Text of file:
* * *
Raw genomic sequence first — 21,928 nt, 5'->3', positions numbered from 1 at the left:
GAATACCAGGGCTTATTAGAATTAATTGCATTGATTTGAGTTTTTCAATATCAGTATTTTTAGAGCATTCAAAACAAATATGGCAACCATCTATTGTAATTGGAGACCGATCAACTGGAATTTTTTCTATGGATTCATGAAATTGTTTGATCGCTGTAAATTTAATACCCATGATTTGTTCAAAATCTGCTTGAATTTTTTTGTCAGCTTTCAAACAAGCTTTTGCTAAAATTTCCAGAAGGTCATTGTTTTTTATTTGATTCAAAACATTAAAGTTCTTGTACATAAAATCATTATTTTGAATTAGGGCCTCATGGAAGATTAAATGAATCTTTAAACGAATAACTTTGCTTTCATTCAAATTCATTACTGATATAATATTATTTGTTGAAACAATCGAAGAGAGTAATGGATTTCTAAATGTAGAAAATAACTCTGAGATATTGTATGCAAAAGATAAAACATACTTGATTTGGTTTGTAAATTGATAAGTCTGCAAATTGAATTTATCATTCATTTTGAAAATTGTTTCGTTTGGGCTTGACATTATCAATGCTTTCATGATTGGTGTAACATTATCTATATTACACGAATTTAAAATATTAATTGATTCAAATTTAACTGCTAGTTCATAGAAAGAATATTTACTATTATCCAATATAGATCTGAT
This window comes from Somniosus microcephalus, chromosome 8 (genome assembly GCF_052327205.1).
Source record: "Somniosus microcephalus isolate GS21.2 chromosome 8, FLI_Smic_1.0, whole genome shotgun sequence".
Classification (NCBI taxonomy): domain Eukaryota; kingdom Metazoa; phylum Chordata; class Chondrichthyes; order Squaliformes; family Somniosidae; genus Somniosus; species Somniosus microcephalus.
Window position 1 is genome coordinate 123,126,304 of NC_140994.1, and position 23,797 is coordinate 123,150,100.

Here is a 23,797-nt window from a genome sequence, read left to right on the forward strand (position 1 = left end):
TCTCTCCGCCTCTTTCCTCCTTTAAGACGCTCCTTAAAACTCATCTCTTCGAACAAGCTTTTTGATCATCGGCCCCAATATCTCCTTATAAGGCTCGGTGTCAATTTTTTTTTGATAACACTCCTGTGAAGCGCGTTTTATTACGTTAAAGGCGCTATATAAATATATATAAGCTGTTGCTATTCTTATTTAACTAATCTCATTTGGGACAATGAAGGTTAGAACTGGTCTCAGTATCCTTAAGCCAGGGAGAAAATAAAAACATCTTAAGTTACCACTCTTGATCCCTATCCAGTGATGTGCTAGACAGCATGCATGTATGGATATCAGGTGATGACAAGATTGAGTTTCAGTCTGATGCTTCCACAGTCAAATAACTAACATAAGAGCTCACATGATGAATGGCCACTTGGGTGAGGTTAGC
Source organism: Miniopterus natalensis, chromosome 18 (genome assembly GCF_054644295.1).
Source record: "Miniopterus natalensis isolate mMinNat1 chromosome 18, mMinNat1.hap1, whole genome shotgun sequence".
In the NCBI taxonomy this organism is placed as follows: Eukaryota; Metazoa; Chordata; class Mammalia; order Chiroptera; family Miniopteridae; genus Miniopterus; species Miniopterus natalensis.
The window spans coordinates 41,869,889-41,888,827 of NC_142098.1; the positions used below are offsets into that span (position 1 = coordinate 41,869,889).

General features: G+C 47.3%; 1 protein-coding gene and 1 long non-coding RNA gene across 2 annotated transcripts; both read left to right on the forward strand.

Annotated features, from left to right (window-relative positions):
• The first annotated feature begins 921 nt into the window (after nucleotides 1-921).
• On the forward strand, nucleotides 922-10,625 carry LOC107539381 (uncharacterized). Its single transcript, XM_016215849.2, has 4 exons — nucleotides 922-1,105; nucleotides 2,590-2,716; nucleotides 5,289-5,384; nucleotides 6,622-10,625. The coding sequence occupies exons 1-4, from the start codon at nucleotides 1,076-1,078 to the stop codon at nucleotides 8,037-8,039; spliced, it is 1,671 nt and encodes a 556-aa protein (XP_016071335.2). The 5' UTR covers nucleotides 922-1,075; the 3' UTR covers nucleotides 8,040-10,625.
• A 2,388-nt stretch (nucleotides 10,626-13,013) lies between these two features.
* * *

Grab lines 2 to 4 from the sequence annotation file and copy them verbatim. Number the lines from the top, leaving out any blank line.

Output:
GAATACCAGGGCTTATTAGAATTAATTGCATTGATTTGAGTTTTTCAATATCAGTATTTTTAGAGCATTCAAAACAAATATGGCAACCATCTATTGTAATTGGAGACCGATCAACTGGAATTTTTTCTATGGATTCATGAAATTGTTTGATCGCTGTAAATTTAATACCCATGATTTGTTCAAAATCTGCTTGAATTTTTTTGTCAGCTTTCAAACAAGCTTTTGCTAAAATTTCCAGAAGGTCATTGTTTTTTATTTGATTCAAAACATTAAAGTTCTTGTACATAAAATCATTATTTTGAATTAGGGCCTCATGGAAGATTAAATGAATCTTTAAACGAATAACTTTGCTTTCATTCAAATTCATTACTGATATAATATTATTTGTTGAAACAATCGAAGAGAGTAATGGATTTCTAAATGTAGAAAATAACTCTGAGATATTGTATGCAAAAGATAAAACATACTTGATTTGGTTTGTAAATTGATAAGTCTGCAAATTGAATTTATCATTCATTTTGAAAATTGTTTCGTTTGGGCTTGACATTATCAATGCTTTCATGATTGGTGTAACATTATCTATATTACACGAATTTAAAATATTAATTGATTCAAATTTAACTGCTAGTTCATAGAAAGAATATTTACTATTATCCAATATAGATCTGAT
This window comes from Somniosus microcephalus, chromosome 8 (genome assembly GCF_052327205.1).
Source record: "Somniosus microcephalus isolate GS21.2 chromosome 8, FLI_Smic_1.0, whole genome shotgun sequence".